What is the aim behind this thread, and the many others like it in the South forum? When you put one city up against another, you have to have your pads and helmet on every time because a slug-fest is inevitable.

Why dwell in the past? Look to the future and try to overcome the differences. It is virtually impossible to compare the two cities today as one is approximately five-times larger than the other and growing at a much faster rate. :huh:

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Another one from the UP Kindergarten Club. :lol:

:lol: I'm glad to join you, it's not like you haven't posted "Best" topics in the Carolina forums.

Anyway, I found it interesting that the two places were very similar before they were burned and although they are night/day to each other now they've still got some similarities. I think I did a better job of providing history that some of our forumers may not have been aware of, it's okay to get off the "serious" stick sometimes Skyliner. :thumbsup:

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Most central cities capture only a small portion of their metro populations.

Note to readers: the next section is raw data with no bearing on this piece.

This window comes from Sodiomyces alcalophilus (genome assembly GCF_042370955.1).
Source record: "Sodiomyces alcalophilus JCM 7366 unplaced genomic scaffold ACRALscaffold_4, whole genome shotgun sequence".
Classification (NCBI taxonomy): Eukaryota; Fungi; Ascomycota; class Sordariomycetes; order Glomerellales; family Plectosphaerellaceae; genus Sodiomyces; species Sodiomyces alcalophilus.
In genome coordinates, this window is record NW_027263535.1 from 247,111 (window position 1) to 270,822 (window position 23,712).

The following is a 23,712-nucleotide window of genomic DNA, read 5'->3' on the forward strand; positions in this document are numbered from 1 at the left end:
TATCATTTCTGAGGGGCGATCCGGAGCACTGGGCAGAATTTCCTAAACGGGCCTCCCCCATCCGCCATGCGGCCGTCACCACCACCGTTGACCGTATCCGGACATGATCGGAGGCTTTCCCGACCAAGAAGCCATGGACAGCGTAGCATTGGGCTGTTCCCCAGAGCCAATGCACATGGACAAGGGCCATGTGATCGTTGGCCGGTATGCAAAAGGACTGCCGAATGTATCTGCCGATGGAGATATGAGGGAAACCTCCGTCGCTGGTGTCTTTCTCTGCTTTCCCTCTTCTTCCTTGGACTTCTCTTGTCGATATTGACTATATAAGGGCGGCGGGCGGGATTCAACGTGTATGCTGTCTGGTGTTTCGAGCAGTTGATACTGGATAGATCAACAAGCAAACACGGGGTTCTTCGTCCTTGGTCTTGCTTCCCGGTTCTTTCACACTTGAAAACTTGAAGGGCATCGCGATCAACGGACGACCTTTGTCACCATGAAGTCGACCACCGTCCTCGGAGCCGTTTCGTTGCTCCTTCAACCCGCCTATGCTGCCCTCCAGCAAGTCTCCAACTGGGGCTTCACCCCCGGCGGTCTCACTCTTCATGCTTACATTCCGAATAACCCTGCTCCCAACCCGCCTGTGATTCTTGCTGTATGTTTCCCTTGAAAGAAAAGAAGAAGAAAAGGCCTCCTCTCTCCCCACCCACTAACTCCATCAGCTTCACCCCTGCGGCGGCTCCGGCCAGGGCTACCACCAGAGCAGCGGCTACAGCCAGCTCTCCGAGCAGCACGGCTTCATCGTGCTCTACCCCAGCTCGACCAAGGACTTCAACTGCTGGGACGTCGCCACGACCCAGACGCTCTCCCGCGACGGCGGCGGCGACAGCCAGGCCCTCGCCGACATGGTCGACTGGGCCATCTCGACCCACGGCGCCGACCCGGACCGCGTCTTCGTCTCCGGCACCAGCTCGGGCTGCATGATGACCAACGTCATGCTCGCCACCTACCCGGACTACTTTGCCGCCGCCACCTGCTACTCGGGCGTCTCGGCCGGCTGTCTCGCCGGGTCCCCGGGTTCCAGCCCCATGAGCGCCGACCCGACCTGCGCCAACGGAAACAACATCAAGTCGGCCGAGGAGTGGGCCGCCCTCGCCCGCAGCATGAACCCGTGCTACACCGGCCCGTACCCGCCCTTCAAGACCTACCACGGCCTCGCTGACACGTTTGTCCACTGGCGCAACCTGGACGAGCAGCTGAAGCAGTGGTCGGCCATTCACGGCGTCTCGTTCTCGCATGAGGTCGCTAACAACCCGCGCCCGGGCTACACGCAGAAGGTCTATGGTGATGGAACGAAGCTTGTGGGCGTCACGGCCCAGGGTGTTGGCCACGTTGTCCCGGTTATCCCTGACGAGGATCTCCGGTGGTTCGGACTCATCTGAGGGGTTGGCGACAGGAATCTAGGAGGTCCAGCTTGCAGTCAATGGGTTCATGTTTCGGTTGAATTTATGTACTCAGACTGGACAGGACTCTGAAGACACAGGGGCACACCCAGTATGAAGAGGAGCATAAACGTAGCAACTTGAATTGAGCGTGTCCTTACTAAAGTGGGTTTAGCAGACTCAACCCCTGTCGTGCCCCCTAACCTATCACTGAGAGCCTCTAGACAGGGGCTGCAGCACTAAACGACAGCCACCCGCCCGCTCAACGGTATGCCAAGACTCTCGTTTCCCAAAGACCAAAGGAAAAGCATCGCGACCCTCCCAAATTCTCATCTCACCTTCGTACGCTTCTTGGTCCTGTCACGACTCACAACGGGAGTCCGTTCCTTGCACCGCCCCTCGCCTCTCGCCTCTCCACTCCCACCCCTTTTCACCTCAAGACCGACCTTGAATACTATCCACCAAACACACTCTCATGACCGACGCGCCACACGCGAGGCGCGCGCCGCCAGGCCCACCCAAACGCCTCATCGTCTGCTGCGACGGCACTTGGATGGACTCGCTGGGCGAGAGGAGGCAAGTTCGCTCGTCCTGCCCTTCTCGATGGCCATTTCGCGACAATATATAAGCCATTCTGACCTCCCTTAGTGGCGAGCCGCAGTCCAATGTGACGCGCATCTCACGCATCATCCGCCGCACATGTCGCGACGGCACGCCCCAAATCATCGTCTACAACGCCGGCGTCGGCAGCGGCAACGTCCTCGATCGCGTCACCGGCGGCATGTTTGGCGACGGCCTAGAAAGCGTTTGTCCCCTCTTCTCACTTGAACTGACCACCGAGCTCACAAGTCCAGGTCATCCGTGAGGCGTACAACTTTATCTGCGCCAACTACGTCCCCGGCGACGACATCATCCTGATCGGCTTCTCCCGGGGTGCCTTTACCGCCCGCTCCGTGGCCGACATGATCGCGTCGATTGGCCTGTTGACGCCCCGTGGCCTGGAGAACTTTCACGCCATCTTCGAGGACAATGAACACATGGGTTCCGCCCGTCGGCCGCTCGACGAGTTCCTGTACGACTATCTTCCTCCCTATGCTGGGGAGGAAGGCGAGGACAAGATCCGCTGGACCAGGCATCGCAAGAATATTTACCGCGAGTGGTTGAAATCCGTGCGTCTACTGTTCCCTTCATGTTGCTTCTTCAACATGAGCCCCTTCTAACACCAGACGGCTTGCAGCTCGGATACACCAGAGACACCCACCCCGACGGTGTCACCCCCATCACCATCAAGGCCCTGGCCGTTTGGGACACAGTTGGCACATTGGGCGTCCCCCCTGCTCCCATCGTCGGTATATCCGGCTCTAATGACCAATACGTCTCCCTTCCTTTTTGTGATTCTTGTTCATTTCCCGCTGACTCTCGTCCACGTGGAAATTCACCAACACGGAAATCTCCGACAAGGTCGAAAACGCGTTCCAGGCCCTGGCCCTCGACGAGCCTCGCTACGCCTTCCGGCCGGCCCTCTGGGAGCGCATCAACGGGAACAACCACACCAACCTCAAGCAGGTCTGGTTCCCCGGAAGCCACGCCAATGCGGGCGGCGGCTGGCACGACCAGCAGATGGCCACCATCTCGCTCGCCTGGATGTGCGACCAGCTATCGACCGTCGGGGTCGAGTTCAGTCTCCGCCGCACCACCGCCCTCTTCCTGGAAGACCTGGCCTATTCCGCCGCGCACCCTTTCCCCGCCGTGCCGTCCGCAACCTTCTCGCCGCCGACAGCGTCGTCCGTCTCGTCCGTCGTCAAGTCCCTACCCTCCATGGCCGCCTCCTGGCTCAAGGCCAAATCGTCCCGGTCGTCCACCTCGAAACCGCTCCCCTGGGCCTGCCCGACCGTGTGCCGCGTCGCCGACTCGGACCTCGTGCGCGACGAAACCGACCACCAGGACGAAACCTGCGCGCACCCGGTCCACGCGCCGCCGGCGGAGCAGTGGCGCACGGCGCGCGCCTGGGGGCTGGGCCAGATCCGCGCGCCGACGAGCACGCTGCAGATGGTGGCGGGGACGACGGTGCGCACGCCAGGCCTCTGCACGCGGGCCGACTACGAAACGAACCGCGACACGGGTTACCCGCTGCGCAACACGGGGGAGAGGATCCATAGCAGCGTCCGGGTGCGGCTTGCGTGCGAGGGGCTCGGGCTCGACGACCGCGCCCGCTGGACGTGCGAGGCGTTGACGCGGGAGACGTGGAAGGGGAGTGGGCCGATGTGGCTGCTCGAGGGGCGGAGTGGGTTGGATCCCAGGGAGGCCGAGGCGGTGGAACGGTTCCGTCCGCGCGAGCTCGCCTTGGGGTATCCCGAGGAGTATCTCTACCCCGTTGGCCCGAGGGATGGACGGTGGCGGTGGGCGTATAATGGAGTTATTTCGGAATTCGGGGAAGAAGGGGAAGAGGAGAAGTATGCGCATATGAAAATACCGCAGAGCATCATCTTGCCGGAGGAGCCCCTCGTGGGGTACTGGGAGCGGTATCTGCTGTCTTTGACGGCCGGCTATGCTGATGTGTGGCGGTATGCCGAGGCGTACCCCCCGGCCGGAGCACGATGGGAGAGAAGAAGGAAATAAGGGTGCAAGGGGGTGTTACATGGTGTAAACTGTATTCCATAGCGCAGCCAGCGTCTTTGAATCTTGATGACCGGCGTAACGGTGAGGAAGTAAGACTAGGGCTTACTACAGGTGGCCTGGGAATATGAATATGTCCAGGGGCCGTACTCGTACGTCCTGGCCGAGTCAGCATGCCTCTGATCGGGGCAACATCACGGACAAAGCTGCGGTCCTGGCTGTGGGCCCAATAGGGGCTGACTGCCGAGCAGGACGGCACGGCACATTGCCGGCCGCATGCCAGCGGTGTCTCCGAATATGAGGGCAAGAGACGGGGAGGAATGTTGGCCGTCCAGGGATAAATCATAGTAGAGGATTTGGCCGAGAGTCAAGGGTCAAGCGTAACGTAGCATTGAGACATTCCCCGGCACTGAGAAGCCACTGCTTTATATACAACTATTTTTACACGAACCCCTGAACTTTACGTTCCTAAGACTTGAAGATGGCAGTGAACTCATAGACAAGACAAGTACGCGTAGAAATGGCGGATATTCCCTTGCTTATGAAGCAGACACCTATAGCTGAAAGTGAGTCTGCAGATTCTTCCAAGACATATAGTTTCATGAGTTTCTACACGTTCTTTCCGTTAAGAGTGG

Most major cities have 2, 3, or more major interstate highways and loops, along with state freeway spurs.

Most reasonably large cities have a "Five Points."

Most major cities host several well-regarded institutions of higher education.

Downtown/Intown revitalization is going on almost everywhere now.

Many metro areas experience lots of sprawl to the north and west largely because prevailing westerly winds kept the air cleaner in those areas, thereby making them more desirable for upper classes. Once "north" & "west" areas became fashionable, sprawl pushed development ever farther in those directions.